Choice Theory and Ethical Responsibilities

In a criminal trial, prosecutors carry out numerous duties that extend to all parts of the courtroom work group. Firstly, they can only charge an individual when probable cause is present while still upholding the law, and his or her due process rights. Secondly, they must also decide whether to file and pursue said charges when the circumstance is appropriate, or not. Lastly, they have ethical responsibilities: they must disclose all known exculpatory evidence, avoid conflicts of interest, and refrain from exhibiting any behavior that would interfere with the fair administration of justice. They represent public interest and safety, and their goal is to lawfully protect the innocent and convict the guilty. In the case of James Holmes, the prosecution argued that he was not acting out of insanity, but that his assault of the theater was planned because he “stockpiled guns and ammunition and mapped out the Aurora theater complex to determine which auditorium would allow for the most casualties. He even calculated police response times” (The Associated Press, 2015).

Defense attorneys represent the defendant – also named the accused because he or she is being faced with charges – and prepares them for possible defeat through negotiation of various pleas. Since these advocates take on many cases at once, they aim to quickly close pre-existing ones. Essentially, their role is to negotiate a plea deal that is ideal for the defendant and adheres to proper legal and ethical standards (whether it be dropping minute charges, lowering a sentence duration, or even negotiating the cost of a fine depending upon the degree of an infraction).

Holmes’ defense team argued that he was in the grips of a psychotic episode when the shooting occurred, which inhibited his ability to distinguish right from wrong; therefore, he should not be charged with the murders and spared his life (Tribune Wire Reports, 2015). They also discovered that Holmes had a family history of mental illness, from an aunt diagnosed with schizophrenia to an institutionalized grandfather, and that his own display of symptoms associated with this ailment led him to experience delusions in which he believed killing others would increase his self-worth (Tribune Wire Report, 2015).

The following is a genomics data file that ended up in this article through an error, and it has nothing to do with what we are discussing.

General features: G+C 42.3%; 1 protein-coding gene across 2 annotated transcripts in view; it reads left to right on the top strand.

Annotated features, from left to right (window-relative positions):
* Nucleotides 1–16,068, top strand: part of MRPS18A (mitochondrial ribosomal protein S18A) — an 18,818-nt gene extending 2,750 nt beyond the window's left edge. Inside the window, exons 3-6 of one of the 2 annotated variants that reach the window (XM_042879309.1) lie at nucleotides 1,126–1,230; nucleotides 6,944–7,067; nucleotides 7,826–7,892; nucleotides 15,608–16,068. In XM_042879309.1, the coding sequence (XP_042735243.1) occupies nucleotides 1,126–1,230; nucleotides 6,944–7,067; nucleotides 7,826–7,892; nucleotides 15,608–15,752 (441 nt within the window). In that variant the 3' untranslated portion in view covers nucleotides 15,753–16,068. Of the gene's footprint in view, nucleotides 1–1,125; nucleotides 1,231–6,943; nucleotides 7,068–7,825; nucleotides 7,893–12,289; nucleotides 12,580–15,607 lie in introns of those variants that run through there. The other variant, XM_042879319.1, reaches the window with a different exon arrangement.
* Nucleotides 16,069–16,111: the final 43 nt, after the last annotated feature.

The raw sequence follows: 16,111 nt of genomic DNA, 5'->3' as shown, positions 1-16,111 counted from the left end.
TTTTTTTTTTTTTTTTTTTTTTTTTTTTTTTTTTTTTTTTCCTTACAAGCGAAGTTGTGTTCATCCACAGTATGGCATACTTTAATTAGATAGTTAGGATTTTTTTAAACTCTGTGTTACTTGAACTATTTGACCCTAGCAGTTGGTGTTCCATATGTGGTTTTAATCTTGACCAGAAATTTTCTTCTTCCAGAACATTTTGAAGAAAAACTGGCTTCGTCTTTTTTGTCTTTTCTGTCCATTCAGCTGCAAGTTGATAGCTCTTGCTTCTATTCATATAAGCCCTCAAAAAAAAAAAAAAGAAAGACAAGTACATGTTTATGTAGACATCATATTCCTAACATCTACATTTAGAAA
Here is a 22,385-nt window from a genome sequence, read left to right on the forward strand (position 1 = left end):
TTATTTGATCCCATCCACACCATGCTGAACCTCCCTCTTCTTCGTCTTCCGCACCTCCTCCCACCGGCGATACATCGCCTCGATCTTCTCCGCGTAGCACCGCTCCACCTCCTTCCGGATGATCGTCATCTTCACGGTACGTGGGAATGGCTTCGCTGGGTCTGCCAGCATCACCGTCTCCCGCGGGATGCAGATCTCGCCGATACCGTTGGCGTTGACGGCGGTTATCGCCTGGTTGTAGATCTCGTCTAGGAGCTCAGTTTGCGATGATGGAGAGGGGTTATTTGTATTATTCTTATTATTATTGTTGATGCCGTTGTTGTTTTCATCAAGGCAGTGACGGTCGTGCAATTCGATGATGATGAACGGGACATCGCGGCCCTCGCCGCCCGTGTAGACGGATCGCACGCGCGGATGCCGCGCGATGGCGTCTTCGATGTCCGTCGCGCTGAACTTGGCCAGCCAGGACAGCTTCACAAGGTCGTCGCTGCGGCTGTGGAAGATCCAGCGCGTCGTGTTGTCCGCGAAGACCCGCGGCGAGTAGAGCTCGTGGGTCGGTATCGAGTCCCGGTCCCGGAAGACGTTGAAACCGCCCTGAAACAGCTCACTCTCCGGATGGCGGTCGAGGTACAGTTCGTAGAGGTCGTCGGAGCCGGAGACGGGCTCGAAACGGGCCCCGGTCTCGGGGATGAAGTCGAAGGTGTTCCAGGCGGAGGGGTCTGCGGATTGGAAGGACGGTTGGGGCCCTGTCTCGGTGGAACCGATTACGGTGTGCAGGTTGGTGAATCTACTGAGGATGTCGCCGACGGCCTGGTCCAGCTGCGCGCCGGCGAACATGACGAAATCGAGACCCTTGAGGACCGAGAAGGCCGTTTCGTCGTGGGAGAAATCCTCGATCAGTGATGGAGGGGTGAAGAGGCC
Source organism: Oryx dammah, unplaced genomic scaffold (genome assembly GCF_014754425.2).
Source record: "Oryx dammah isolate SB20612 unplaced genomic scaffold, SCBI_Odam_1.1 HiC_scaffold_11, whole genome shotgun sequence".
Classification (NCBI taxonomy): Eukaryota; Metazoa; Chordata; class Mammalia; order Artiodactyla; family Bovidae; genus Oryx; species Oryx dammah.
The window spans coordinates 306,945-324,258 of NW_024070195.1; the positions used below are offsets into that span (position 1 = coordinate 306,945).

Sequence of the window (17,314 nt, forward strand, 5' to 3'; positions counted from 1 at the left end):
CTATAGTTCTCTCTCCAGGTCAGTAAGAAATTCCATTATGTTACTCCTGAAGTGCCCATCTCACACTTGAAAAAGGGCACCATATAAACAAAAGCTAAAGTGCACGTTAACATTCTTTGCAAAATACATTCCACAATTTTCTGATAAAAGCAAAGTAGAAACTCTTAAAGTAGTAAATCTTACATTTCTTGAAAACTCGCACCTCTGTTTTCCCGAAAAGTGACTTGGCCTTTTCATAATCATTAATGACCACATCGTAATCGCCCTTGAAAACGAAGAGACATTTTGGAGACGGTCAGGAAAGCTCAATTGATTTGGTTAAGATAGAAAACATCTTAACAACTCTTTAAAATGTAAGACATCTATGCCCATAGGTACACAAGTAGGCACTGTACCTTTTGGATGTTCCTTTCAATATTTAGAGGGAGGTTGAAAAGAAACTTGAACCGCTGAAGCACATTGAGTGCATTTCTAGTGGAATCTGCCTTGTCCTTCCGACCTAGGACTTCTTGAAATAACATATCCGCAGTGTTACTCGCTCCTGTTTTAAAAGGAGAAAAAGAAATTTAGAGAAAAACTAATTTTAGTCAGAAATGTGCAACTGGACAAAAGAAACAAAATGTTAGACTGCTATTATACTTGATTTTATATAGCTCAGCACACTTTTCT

When all was said and done, James Holmes was sentenced to life in prison with an additional 3,318 years on top of that. Regarding whether I agree with this punishment or not, I happen to be torn. Based upon my readings, I agree with the prosecution that this was a planned and calculated attack. Therefore, I think he deserves to sit in prison for the rest of his days dealing with his guilt rather than be executed and left to feel nothing at all. On the other side of the coin, I believe that the additional years added onto his life are somewhat unnecessary, as LWOP (life without parole) sentences receive no special considerations on appeal (meaning that there is little to no possibility they will be reduced or reversed). Freud’s psychoanalytic theory aligns with the defense’s arguments, as the theory states that thoughts and actions we carry out are driven from unconscious motives that we have no control or awareness of (Gaines & Miller, 2017).

According to the defense, Holmes had also fantasized about murder from early on in his childhood (Tribune Wire Report, 2015), and children tend to be more impulsive than adults as they are driven by their endless imagination and fantasies that emerge from somewhere deeper than their thoughts. It could be possible that the subconscious entity that planted those ideas in his mind as a child manifested over the years as he grew up and became strong enough to make him act upon those suppressed, aggressive urges.

As for the prosecution, choice theory seems to be a tailored fit because Holmes had plotted this scheme for some time, therefore reinforcing the ideology that he chose to carry out this heinous act because no insane person would accumulate an arsenal over time, boobytrap their home, calculate police response time, or try and determine which auditorium would hold the most people in order to increase the casualty rate.